April 8 Partial Eclipse at McDonald Observatory

25 March 2024

On Monday, April 8, parts of North America will experience a total solar eclipse. This happens when the Moon passes between the Earth and Sun, completely covering the Sun’s disk. The brief moment when the Sun is 100% covered is called “totality.” To see it, you must be within the “path of totality,” a narrow band about 100 miles wide.

The path of totality for April’s eclipse travels from Mazatlán, Mexico, to the island of Newfoundland, Canada. It will sweep into the Lone Star State at Eagle Pass and exit near Texarkana. 

McDonald Observatory and surrounding communities are outside the path of totality, so will only see a partial eclipse. “We’ll have a pretty deep eclipse, about 90%.” explains Rachel Fuechsl, programs manager at McDonald Observatory. “But that last 10% makes a huge difference.”

Those lucky enough to experience totality are in for a treat. They will watch the sky darken, feel temperatures drop, and see stars and planets become visible in the midday sky. During totality, the Sun’s outer atmosphere, its corona, will be visible and look like delicate, feathery tendrils radiating outwards. “When I saw the eclipse in 2017, it was the shortest three minutes of my life,” Fuechsl says. “It’s such a wondrously weird feeling.”

Texas cities within the path of totality include Eagle Pass, Del Rio, western San Antonio, Austin, Waco, and Dallas-Fort Worth. The closer you are to the center line, the longer totality will last – almost four and a half minutes at its maximum. “Anywhere along that path will get an amazing view,” says Lara Eakins, senior program coordinator for The University of Texas at Austin’s Department of Astronomy. “You don’t want to be at 99.9%.”

For those who have the option, McDonald Observatory recommends traveling to experience the event. However, if you haven’t made your plans yet, keep in mind that many eclipse tourists will be making this same trip. That can mean heavy traffic, high prices, and booked hotels. “You have to take into account that you and everyone else is trying to get to these good spots,” explains Eakins.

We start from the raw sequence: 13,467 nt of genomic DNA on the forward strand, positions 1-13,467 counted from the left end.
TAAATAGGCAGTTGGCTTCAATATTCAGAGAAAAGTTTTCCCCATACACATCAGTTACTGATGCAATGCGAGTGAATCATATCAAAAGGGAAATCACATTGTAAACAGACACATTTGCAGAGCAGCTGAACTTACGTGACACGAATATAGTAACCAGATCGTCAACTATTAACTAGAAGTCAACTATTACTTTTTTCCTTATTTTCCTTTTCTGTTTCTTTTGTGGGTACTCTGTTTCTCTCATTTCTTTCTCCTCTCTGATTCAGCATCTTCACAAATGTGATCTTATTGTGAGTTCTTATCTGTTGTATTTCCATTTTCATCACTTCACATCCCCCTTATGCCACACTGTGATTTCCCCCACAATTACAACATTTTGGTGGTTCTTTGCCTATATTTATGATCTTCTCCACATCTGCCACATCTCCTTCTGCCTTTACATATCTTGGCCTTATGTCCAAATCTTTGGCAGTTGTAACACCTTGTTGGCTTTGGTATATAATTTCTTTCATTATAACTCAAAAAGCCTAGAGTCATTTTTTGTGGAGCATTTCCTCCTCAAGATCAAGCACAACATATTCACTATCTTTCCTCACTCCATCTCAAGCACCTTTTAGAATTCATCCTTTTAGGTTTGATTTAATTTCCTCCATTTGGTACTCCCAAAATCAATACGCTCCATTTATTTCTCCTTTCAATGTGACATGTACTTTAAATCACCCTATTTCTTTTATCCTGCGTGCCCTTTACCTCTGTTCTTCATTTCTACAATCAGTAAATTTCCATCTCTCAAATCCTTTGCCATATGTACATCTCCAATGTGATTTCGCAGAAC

Those staying in the West Texas area are invited to celebrate the eclipse at McDonald Observatory. There, the partial eclipse will start at 12:09 p.m., peak at 1:27 p.m., and end at 2:47 p.m. At its maximum, the Moon will cover 90.9% of the Sun.

The Observatory will have telescopes set up for solar viewing, educational activities and demos, and a livestream of the eclipse from within the path of totality. General Admission includes an eclipse viewer and access to all eclipse activities. Residents of Jeff Davis, Brewster, and Presidio counties receive free General Admission with valid proof of residency.

No matter where you experience the eclipse, it is vital to follow safe viewing practices. Outside the path of totality, you must use adequate eye protection at all times. This can include eclipse viewers or glasses. Check to ensure yours are certified ISO 12312-2 and free of scuffs, holes, or other flaws. If you still have some from October’s annular eclipse, and they are in good condition, you can reuse those.

Inside the path of totality, it is safe to look at the eclipse with your naked eye when the Sun is completely covered by the Moon. “But that’s it!” warns Eakins. At all other times, it is unsafe to look at the eclipse without protection.

To help ensure communities are prepared to safely experience this event, McDonald Observatory has distributed educational handouts and over 100,000 eclipse viewers through community partners. It has also held training sessions for anyone interested in hosting their own viewing event. A recording of this training is available at mcdonaldobservatory.org/eclipse.

Whether yours will be a partial or a total eclipse, it is sure to be a memorable sight. To get the most out of it, visit mcdonaldobservatory.org/eclipse for more information, resources, and helpful links. For additional safety tips, visit eclipse.aas.org.

No matter where you experience the eclipse, it is vital to follow safe viewing practices and use eclipse glasses. Check to ensure yours are certified ISO 12312-2 and free of scuffs, holes, or other flaws. Image credit: Evan Zucker.

Path of totality in the U.S. Outside of the path of totality, a partial solar eclipse will be visible in all of contiguous U.S. Image credit: NASA.

During totality, when the Moon completely covers the Sun, the Sun’s corona (its outer atmosphere) becomes visible. It will look like delicate, feathery tendrils radiating outwards. Observers must be within the path of totality to see this phenomenon. Image credit: Damien Deltenre, Penn State.